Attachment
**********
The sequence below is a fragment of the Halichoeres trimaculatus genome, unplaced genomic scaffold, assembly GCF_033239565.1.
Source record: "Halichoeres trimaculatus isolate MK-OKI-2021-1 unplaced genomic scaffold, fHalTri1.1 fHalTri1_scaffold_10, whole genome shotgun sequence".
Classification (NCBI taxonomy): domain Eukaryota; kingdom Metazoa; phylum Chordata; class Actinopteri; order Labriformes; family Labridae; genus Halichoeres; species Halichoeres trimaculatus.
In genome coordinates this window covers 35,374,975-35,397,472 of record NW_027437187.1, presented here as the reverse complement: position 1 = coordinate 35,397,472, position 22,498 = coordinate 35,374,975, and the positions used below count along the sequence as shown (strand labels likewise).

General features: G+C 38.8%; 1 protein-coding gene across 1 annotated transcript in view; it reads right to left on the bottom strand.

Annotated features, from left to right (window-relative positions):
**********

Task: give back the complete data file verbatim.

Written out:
The sequence below is a fragment of the Halichoeres trimaculatus genome, unplaced genomic scaffold, assembly GCF_033239565.1.
Source record: "Halichoeres trimaculatus isolate MK-OKI-2021-1 unplaced genomic scaffold, fHalTri1.1 fHalTri1_scaffold_10, whole genome shotgun sequence".
Classification (NCBI taxonomy): domain Eukaryota; kingdom Metazoa; phylum Chordata; class Actinopteri; order Labriformes; family Labridae; genus Halichoeres; species Halichoeres trimaculatus.
In genome coordinates this window covers 35,374,975-35,397,472 of record NW_027437187.1, presented here as the reverse complement: position 1 = coordinate 35,397,472, position 22,498 = coordinate 35,374,975, and the positions used below count along the sequence as shown (strand labels likewise).

General features: G+C 38.8%; 1 protein-coding gene across 1 annotated transcript in view; it reads right to left on the bottom strand.

Annotated features, from left to right (window-relative positions):